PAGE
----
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  • Roman Charity: Queer Lactations in Early Modern Visual Culture by Jutta Gisela Sperling
  • Carla Freccero
Roman Charity: Queer Lactations in Early Modern Visual Culture. By Jutta Gisela Sperling. Bielefeld: Transcript-Verlag, 2016. Pp. 430. $55.00 (paper).

At first glance, a book with such a title may appear too specialized, too erudite, perhaps, to appeal to a broad readership. But the subtitle tantalizes: queer lactations? This long, serious but readable study of depictions of (mostly) daughter-father breastfeeding scenes provides not only an important chapter in the history of allegorical artistic representation but also a rich, speculative, and meticulously researched series of visual, anthropological, medical, literary, legal, and religious readings of the cultural meanings of an ancient anecdote about a daughter helping either her mother or her father to survive after being condemned to death by imprisonment and starvation.

The anecdotes, Sperling tells us, come from Valerius Maximus’s Memorable Sayings and Doings (31 CE). Valerius recounts the story of a daughter breastfeeding her mother, who is languishing in a Roman prison. This first tale seems to serve as an example of filial reciprocity: a daughter “repays” her mother’s gift of nourishment with her own. This exemplary act of piety impels the state to release the mother. The second story, of Pero saving her father, Cimon, from a similar death sentence, appears ekphrastically in Valerius’s text, a visual spectacle witnessed rather than read. The transposition into the domain of the visual serves, for Sperling, as the first indication of the ambivalent, indeed queer, erotics of this supposed scene of “Roman charity.”

The book is divided into two parts. The first, “Images,” traces the history of visual depictions of the scene in Europe and the transformations, including Christian allegorization, that the image undergoes. The second, “Texts and Contexts,” explores literary adaptations of the anecdote, medical applications of adult breastfeeding, the social meanings of charity as allegorized through adult lactation, and, finally, legal discourse about father-daughter relations and principles of patriarchal inheritance. The astonishing breadth of materials consulted and the wide range of disciplines deployed to interpret these materials make it clear that this book is far more than a chapter in the history of Western painting from the Middle Ages through the nineteenth century. It is also a gorgeous example of a multidisciplinary art historical study complete with beautiful color and black-and-white reproductions.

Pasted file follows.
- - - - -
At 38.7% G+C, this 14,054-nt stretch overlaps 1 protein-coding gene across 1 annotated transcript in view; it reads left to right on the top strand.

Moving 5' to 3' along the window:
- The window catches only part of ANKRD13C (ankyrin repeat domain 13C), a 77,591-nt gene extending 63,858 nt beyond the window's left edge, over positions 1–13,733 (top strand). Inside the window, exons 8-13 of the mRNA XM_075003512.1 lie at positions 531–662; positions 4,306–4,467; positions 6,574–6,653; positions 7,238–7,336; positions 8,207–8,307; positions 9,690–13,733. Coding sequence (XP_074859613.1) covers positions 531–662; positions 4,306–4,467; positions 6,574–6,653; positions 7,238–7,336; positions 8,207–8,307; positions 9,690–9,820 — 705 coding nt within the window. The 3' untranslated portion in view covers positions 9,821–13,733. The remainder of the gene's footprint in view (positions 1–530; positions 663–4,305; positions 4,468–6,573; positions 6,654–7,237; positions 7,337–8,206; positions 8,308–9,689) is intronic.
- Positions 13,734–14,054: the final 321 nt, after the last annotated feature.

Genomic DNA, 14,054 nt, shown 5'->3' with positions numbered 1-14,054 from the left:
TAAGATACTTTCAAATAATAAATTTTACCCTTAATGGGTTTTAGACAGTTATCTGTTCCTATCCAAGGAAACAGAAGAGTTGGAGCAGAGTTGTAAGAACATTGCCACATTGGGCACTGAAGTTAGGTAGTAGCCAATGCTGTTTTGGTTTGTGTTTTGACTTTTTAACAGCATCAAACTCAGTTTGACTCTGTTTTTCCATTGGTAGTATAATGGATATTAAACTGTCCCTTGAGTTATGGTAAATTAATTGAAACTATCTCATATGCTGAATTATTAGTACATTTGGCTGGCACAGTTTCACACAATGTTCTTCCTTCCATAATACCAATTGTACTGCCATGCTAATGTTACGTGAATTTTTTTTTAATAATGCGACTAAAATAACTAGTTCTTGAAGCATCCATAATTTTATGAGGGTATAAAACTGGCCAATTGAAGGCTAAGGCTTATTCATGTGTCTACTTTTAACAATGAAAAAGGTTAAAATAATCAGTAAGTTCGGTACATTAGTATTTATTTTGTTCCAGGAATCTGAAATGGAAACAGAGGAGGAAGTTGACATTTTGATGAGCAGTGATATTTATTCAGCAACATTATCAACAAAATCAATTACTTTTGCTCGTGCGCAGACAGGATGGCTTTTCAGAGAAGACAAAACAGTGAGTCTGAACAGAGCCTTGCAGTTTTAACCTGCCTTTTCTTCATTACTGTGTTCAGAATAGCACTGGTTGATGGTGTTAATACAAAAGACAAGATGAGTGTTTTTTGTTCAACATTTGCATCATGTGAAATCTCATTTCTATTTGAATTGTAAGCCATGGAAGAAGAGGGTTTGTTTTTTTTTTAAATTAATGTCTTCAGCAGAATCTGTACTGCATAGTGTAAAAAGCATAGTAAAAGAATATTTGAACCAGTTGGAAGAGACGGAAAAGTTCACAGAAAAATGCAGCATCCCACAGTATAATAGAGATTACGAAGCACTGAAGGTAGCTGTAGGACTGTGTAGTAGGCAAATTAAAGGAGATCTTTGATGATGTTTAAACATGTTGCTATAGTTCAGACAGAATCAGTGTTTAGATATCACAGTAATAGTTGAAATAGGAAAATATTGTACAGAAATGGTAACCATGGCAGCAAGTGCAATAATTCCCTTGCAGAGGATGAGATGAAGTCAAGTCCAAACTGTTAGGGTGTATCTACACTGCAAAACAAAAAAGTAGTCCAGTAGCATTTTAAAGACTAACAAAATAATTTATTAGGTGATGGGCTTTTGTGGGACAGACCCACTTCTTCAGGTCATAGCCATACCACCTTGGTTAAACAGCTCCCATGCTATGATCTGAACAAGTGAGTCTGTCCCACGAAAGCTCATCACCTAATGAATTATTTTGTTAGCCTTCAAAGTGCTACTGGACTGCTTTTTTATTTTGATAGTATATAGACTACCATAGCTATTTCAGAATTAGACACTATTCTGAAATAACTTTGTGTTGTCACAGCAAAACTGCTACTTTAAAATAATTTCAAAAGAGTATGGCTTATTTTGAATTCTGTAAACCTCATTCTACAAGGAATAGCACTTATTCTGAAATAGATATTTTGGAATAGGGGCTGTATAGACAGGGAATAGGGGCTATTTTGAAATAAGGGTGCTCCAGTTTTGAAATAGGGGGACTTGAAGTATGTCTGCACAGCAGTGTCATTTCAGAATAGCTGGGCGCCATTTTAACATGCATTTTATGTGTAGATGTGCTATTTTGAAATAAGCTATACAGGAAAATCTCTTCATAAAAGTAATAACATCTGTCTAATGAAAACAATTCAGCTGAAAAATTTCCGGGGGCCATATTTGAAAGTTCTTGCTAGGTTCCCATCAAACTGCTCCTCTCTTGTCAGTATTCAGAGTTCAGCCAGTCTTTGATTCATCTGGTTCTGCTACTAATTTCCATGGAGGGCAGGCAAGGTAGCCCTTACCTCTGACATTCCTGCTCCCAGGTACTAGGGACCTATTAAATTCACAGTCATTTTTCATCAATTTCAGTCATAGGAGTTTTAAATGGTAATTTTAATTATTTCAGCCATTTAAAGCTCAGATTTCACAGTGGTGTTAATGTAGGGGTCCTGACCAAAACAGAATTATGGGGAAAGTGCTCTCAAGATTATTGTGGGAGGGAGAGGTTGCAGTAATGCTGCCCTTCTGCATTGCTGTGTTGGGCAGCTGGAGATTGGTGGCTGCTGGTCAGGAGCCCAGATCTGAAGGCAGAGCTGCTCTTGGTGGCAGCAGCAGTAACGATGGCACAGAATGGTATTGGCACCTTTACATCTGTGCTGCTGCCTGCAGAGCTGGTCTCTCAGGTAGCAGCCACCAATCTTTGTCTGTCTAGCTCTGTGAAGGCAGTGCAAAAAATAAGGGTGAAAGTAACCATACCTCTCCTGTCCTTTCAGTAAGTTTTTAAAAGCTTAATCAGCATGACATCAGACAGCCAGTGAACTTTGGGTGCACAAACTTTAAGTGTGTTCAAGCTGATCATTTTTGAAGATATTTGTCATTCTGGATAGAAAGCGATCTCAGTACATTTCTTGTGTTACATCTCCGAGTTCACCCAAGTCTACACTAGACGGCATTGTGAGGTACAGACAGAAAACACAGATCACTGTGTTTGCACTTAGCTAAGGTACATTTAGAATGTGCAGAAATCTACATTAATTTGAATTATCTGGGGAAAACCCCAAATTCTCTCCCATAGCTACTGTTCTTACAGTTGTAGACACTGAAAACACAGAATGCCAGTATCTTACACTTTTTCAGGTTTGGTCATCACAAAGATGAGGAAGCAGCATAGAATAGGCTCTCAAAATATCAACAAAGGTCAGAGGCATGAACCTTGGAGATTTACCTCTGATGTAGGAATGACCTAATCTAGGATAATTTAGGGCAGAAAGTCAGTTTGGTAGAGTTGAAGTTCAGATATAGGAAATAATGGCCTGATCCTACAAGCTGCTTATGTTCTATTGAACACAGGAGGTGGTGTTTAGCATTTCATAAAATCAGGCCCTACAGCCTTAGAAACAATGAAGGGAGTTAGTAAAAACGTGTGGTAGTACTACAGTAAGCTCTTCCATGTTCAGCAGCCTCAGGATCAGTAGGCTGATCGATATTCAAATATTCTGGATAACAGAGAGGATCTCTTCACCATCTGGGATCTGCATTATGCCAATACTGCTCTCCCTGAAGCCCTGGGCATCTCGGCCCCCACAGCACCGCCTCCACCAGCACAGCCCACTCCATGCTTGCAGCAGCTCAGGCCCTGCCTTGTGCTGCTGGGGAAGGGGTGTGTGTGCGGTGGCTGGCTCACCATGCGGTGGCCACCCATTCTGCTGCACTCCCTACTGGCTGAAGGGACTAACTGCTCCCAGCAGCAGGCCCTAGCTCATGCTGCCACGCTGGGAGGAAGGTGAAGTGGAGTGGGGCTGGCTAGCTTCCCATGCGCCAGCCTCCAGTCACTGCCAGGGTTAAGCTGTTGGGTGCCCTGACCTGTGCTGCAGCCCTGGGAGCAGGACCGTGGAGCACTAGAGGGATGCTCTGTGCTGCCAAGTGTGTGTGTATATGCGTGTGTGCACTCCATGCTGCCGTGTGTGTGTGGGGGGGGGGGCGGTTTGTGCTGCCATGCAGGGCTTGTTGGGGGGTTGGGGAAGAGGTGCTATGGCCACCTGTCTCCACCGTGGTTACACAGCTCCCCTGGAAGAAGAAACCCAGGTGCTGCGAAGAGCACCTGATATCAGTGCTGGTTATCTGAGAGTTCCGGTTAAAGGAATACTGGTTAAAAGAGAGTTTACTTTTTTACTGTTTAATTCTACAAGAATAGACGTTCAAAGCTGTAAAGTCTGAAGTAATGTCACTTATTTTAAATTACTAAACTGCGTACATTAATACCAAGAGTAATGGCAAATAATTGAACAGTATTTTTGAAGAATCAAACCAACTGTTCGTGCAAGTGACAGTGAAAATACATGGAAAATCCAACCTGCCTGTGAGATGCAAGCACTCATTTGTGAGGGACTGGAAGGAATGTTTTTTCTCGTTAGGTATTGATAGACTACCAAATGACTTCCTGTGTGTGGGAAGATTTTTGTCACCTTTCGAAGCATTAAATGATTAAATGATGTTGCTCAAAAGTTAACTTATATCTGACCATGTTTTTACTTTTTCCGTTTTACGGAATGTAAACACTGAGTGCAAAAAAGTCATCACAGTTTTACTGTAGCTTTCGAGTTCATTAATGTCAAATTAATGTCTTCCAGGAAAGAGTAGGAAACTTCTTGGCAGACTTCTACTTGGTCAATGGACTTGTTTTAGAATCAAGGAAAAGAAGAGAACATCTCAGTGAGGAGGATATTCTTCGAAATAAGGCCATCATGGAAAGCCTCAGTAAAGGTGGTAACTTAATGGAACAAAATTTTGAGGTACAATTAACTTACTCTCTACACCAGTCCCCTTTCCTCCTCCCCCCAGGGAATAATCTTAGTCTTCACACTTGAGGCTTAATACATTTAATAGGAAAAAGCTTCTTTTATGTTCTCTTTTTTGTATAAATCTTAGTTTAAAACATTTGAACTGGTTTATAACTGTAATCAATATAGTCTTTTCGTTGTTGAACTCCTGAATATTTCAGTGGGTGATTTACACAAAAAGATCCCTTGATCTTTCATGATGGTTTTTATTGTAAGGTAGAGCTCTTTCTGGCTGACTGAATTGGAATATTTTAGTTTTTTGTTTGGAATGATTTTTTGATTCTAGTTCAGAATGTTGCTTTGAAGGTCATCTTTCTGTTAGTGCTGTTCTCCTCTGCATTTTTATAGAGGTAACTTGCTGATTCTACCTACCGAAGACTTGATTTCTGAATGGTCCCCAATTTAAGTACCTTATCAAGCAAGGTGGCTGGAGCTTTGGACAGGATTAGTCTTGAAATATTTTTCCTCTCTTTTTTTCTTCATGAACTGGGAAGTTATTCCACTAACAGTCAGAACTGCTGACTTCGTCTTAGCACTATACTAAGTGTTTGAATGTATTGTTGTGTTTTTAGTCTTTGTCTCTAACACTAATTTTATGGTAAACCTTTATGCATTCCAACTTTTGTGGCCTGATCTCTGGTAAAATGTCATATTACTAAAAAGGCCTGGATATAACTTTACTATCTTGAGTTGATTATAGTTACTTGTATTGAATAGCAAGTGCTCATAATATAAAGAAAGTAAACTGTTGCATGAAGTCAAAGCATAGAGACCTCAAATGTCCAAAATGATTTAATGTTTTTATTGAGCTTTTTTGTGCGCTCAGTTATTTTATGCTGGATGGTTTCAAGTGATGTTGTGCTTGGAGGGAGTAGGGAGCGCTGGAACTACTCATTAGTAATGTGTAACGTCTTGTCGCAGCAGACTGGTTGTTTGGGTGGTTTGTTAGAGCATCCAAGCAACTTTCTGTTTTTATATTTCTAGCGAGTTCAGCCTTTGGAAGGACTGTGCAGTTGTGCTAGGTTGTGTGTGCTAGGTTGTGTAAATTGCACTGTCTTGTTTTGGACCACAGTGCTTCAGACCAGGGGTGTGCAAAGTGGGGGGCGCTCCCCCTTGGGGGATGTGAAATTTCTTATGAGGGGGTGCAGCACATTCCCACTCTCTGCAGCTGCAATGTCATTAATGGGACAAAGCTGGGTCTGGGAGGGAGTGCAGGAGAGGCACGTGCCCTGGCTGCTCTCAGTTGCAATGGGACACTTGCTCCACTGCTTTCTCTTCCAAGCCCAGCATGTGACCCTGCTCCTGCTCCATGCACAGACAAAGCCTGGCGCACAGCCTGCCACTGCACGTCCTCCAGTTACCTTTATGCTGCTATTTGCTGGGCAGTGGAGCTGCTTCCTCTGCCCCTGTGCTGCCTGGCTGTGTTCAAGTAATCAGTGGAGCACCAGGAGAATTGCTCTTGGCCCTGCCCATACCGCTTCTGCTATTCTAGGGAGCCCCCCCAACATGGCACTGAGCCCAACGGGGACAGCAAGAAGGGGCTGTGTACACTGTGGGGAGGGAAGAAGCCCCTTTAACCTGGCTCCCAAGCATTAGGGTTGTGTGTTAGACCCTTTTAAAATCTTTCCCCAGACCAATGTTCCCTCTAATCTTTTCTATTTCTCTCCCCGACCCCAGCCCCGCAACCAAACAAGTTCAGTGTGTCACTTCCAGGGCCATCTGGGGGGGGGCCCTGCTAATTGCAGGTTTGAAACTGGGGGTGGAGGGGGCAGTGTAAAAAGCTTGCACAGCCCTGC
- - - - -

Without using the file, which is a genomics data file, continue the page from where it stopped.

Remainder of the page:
For an interdisciplinary readership particularly interested in histories of sexuality and gender, the discoveries—and the interpretations—in this book are compelling, all the more so in that they offer up a wealth of materials for further study and exploration. For example, Sperling argues that the ambiguities of this act of breastfeeding, which are, even in the eyes of contemporaries, contrary to nature, change semiotic valence depending on the political and historical contexts in which they are circulating and are capable of transmitting both straight, patriarchal messages and subversive [End Page 506] ones at one and the same time. Is the daughter offering her breast to her father an abject representation of paternal/patriarchal absolute priority or the sign of a subversive feminine assertion of daughterly agency? The image, Sperling argues, conjures unease, both then and now. It is queer, evoking incestuous couplings—although, as she notes, in non-Christian traditions, such as Islam, adult breastfeeding was often thought to reroute forbidden eros by establishing kinship relations between feeder and fed—and it reverses parental hierarchies, even as it emblematizes exemplary filial sacrifice. It is, as she notes, a “riddle about kinship” that reveals the “fictive nature of normative patriarchal kinship” and that, at times, expresses a desire to “obliquate [a word corresponding to the modern-day verb “to queer”] the straight line of patriarchal inheritance” (15).

Sperling also notes that, whereas the same-sex and opposite-sex anecdotes about this familial lactation appear originally simultaneously, in their histories of transmission they tend to separate, with one or the other image making its appearance as illustrative of charity and filial devotion. In the Middle Ages, it is almost exclusively the daughter-mother story that predominates, whereas during the rise of the absolutist state and the institutionalization of charitable...


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pp. 506-508
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